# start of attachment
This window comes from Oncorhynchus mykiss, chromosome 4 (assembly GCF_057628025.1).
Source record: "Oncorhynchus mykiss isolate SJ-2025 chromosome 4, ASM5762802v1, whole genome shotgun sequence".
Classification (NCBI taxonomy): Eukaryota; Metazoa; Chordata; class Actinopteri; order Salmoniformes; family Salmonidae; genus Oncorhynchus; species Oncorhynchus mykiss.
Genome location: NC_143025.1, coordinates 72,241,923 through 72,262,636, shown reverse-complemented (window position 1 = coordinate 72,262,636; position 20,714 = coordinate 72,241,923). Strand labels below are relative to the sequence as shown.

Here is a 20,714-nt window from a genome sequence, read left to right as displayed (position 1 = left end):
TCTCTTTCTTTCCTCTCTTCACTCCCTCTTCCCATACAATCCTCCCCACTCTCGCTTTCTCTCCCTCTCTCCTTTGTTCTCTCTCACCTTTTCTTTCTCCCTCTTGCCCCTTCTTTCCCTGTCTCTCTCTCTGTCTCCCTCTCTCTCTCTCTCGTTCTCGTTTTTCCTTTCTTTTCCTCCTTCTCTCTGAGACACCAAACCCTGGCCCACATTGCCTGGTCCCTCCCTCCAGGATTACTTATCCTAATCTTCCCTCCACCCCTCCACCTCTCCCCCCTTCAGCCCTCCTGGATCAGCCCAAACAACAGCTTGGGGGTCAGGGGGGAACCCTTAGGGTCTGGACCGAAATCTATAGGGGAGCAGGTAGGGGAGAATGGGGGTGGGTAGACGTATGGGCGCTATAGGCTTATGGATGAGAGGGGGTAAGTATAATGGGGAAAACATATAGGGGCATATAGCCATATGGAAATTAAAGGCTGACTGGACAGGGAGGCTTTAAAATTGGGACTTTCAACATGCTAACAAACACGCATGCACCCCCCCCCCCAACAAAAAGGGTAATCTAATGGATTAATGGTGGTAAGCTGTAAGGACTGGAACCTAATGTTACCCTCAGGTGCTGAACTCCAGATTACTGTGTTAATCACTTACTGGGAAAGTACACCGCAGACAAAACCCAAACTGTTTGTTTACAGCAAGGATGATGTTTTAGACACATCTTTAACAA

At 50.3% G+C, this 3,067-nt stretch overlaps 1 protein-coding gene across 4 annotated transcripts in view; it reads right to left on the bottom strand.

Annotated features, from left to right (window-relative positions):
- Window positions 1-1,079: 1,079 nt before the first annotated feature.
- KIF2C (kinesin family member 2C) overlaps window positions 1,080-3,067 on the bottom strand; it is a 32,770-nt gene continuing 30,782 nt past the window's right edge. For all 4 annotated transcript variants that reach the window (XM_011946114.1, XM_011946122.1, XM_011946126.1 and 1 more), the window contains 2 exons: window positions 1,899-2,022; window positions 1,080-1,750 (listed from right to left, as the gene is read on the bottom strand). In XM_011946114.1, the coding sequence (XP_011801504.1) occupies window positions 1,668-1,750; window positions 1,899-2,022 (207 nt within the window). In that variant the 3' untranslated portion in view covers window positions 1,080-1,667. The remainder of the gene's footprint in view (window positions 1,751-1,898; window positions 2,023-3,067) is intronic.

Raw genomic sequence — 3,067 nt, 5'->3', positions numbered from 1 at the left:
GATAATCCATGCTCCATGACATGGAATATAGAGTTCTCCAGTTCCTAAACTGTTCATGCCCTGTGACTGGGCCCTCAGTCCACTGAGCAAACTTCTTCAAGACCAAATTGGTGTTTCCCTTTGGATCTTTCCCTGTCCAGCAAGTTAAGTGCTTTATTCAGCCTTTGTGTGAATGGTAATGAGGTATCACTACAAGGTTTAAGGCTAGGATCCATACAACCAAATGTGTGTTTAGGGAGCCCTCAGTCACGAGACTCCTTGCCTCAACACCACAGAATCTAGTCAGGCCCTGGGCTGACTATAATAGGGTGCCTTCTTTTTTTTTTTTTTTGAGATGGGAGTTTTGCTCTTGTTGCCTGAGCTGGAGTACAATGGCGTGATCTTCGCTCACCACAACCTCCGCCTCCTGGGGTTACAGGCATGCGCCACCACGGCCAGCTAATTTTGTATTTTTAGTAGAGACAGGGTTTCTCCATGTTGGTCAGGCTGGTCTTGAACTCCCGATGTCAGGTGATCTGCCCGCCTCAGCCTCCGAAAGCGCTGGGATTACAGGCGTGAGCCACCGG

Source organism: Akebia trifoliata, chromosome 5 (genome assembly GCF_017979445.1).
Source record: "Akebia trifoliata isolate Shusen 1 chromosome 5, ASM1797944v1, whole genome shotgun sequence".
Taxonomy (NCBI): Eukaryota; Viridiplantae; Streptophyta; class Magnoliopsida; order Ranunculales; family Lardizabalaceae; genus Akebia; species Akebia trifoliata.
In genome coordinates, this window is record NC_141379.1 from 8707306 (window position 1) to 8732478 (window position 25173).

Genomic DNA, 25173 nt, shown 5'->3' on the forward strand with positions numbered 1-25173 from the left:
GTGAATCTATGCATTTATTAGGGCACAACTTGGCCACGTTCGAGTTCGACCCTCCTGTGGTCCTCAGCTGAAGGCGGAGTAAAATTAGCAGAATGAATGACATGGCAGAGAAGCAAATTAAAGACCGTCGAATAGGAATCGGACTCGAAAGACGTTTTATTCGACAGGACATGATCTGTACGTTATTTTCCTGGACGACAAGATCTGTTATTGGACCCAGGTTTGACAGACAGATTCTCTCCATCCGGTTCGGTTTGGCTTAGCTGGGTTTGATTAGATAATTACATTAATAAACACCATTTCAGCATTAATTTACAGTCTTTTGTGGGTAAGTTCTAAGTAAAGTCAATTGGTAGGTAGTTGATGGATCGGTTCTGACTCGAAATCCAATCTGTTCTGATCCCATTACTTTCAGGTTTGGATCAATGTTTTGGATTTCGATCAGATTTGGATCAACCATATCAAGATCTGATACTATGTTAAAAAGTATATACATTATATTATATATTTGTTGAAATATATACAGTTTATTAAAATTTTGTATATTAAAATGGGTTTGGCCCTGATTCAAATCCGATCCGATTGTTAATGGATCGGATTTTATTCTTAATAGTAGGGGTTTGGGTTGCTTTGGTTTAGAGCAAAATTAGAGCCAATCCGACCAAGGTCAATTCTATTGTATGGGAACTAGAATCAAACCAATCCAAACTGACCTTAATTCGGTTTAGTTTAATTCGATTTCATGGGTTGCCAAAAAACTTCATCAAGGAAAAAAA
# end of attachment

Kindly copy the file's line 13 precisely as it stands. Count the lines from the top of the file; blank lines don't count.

Source organism: Akebia trifoliata, chromosome 5 (genome assembly GCF_017979445.1).